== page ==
As a former collegiate athlete, it is always difficult to watch others play the sport you love. It is even more difficult to know that you will never play at that level again.
After playing varsity field hockey for two years, I pretty much cut all ties with the team when I stopped playing. Since this was the case, I never went to games as a spectator and haven’t seen that much field hockey in the last two years. Over the last month though, this has changed, and I have watched my twin sister, a fifth-year senior co-captain on the Dartmouth College field hockey team, play two games recently.
I had always thought that watching games would be more difficult for me, but in reality it is watching the warm-ups. It is that much harder because I know that I can do the things that they are doing. I can make those shots, and I can beat that defender.
There are some things that I never realized I would miss. Playing field hockey is one of them. I imagine that Lehigh will be another. I have realized that my experience playing field hockey for two years is similar to my college experience. Yes, it was a struggle and sometimes I hated it, but sometimes it was the best time of my life.
In my field hockey down time, I learned to do new tricks, learned something new in class and made a new friend. I branched out and expanded my limits. I left North America for the first time and, then, for a second time. I also learned how to manage my stress because too much of it can cause migraines, and I ended up with a migraine that lasted for thirteen days. This is how I ended up in a hospital bed for eight days and ended up withdrawing from Lehigh for a semester.
There are so many things that I have learned throughout my four and a half years at Lehigh. I have learned to take a chance by going through formal sorority recruitment as a junior and ending up on the executive board. I learned to embrace new opportunities and deal with disappointment. I found my love of traveling and now want to travel to as many countries as I possibly can. I took a shot and applied to be an assistant visuals editor for The Brown and White, and now I am in charge of a visuals staff of six people.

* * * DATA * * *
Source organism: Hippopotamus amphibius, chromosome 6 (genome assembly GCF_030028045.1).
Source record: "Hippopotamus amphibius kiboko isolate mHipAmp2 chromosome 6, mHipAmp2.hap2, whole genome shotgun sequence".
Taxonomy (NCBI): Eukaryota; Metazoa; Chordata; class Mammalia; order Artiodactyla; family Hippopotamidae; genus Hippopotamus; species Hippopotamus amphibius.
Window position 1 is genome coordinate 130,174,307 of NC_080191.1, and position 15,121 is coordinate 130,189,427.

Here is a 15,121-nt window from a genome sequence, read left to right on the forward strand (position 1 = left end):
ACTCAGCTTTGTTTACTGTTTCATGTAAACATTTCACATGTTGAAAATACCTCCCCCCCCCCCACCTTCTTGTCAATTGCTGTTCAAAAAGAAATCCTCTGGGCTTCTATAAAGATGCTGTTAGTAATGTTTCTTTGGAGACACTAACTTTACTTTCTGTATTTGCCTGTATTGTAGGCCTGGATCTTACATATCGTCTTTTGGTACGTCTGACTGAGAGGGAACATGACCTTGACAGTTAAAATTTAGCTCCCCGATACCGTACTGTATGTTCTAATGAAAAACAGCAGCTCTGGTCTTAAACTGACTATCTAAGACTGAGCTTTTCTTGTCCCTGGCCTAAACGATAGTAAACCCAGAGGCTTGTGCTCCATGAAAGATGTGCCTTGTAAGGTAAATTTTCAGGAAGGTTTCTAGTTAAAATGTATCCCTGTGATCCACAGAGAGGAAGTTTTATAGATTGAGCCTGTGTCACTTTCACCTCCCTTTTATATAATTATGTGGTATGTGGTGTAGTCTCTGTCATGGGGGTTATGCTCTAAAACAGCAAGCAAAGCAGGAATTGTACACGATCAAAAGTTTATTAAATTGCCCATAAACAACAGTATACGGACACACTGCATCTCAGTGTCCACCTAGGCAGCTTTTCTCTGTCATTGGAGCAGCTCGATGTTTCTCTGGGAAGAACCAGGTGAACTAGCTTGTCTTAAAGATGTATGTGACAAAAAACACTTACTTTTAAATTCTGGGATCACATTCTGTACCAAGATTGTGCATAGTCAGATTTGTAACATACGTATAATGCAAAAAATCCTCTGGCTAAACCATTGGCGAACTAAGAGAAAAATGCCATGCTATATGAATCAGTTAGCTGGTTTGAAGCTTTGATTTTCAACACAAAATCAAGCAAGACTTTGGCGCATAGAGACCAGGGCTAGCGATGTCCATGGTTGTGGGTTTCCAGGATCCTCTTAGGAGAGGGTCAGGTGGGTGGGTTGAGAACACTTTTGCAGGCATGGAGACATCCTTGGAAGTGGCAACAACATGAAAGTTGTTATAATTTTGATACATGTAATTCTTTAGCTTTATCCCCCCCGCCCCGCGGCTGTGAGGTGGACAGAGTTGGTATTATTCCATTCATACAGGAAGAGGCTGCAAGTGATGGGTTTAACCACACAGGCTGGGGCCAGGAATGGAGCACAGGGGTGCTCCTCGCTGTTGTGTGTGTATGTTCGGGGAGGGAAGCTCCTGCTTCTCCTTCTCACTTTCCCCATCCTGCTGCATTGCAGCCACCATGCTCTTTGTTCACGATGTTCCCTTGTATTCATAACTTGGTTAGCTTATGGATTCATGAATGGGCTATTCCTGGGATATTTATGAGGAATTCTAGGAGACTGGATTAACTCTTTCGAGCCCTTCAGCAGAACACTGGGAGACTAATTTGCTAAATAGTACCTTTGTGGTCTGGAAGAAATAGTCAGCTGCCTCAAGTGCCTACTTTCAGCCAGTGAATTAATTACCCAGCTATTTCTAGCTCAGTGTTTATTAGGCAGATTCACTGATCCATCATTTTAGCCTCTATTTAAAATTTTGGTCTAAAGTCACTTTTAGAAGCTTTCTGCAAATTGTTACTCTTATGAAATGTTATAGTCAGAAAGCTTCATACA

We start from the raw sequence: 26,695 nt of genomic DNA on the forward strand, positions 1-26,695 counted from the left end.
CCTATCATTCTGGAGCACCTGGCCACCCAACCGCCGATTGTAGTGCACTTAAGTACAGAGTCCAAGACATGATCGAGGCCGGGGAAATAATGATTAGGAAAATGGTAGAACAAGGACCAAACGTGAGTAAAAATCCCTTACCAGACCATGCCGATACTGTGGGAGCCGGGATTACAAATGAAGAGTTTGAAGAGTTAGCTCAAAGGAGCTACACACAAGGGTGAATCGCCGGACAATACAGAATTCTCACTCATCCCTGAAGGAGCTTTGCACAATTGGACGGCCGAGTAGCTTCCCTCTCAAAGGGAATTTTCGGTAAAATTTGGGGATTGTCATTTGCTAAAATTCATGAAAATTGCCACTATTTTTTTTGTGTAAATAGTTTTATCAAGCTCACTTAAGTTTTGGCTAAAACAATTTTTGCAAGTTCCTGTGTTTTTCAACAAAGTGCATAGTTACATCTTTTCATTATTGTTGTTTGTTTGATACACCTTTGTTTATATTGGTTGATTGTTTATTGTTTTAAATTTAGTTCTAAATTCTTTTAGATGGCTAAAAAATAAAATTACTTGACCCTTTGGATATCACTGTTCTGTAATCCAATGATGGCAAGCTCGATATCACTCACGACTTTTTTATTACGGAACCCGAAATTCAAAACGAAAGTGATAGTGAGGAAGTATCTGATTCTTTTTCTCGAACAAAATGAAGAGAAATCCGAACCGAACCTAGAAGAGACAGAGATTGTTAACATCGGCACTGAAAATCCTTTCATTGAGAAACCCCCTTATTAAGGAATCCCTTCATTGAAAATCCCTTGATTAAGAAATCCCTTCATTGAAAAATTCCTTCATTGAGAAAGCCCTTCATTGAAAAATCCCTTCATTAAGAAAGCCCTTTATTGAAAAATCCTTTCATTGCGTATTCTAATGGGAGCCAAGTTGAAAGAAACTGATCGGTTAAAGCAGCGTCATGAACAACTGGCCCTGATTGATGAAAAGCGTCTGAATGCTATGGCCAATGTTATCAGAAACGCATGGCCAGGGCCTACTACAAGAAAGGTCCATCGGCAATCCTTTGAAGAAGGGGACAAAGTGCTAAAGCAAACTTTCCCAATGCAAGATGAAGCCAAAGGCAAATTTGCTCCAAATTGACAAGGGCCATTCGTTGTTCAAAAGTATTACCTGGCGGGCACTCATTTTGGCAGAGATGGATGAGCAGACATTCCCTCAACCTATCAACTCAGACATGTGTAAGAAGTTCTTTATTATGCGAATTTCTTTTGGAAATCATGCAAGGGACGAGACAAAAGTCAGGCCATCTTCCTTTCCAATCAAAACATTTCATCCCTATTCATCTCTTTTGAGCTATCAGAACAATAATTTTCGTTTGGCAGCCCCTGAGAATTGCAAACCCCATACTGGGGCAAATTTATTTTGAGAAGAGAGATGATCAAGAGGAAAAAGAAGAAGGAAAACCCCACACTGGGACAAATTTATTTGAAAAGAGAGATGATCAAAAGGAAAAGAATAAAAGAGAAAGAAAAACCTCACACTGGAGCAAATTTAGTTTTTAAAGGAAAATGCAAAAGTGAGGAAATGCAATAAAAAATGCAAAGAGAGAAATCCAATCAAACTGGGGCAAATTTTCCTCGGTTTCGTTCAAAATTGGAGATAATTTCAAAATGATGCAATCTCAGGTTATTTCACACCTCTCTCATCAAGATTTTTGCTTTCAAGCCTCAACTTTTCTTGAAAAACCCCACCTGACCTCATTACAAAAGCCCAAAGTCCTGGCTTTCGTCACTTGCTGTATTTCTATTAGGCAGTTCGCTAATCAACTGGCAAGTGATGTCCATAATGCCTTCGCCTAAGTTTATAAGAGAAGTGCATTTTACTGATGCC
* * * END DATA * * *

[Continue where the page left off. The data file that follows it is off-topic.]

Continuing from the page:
I came to Lehigh as a field hockey player and when I got here, I thought that was the main reason. I was a recruited athlete and knew what I was doing and that I was good at it. What I did not know was that there were going to be so many obstacles standing in my way of succeeding to the level I wanted. When I stopped playing, I lost a part of my college identity that was so important to me. I did not know if I was going to be able to find that part of me again. I know this is cliche, but joining my sorority helped me with that. I found my place on campus after three years of drifting and never feeling at home. I found my best friends, role models and people that I will remain friends with for the rest of my life.
Withdrawing for a semester is honestly one of the best things that I was forced to do in college. It gave me a perspective that I did not know I needed and a much needed break from the high-stress environment that Lehigh is. Yes, it was scary because I was pretty much alone for three months, but it was also an amazing experience that I grew so much from.
There has never been a day at Lehigh that I thought was easy.
Something new is always popping up to throw me off track or to question what I want to do after graduation. I have realized that it is OK to not know what I am doing. That may not be comforting to my parents who keep making jokes about me moving back home and living in the basement, but it is comforting to me to know that even if I have no idea what I am doing, I have overcome so many obstacles. I am confident that I can figure out what I am going to make a career out of. I have no clue what I am doing in five weeks when I am officially done with college classes, papers and finals but I’ll figure it out. I truly believe that everyone can find their place once college ends because college gives you so many opportunities to fail as well as succeed.
You just need to be able to realize that just because you get rejected from one thing doesn’t mean you will be rejected from something else.